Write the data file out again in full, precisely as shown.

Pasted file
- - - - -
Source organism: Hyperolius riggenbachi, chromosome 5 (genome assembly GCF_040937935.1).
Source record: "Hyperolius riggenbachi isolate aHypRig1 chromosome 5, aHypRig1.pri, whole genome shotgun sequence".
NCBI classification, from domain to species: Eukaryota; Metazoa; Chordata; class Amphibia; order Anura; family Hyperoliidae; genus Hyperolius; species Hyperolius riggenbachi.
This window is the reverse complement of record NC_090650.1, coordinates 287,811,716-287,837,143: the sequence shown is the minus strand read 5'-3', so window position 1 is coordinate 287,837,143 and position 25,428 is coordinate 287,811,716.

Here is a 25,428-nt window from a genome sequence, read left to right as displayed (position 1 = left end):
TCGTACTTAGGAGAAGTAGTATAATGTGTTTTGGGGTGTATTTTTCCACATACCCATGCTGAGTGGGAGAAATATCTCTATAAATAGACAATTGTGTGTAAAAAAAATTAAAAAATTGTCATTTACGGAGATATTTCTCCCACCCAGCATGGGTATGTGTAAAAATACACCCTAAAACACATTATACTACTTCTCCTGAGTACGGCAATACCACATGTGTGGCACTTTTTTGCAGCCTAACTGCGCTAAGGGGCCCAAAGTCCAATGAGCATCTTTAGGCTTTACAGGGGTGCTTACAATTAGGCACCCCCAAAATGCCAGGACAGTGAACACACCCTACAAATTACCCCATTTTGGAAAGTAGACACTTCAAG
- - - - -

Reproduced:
Source organism: Hyperolius riggenbachi, chromosome 5 (genome assembly GCF_040937935.1).
Source record: "Hyperolius riggenbachi isolate aHypRig1 chromosome 5, aHypRig1.pri, whole genome shotgun sequence".
NCBI classification, from domain to species: Eukaryota; Metazoa; Chordata; class Amphibia; order Anura; family Hyperoliidae; genus Hyperolius; species Hyperolius riggenbachi.
This window is the reverse complement of record NC_090650.1, coordinates 287,811,716-287,837,143: the sequence shown is the minus strand read 5'-3', so window position 1 is coordinate 287,837,143 and position 25,428 is coordinate 287,811,716.

Here is a 25,428-nt window from a genome sequence, read left to right as displayed (position 1 = left end):
TCGTACTTAGGAGAAGTAGTATAATGTGTTTTGGGGTGTATTTTTCCACATACCCATGCTGAGTGGGAGAAATATCTCTATAAATAGACAATTGTGTGTAAAAAAAATTAAAAAATTGTCATTTACGGAGATATTTCTCCCACCCAGCATGGGTATGTGTAAAAATACACCCTAAAACACATTATACTACTTCTCCTGAGTACGGCAATACCACATGTGTGGCACTTTTTTGCAGCCTAACTGCGCTAAGGGGCCCAAAGTCCAATGAGCATCTTTAGGCTTTACAGGGGTGCTTACAATTAGGCACCCCCAAAATGCCAGGACAGTGAACACACCCTACAAATTACCCCATTTTGGAAAGTAGACACTTCAAG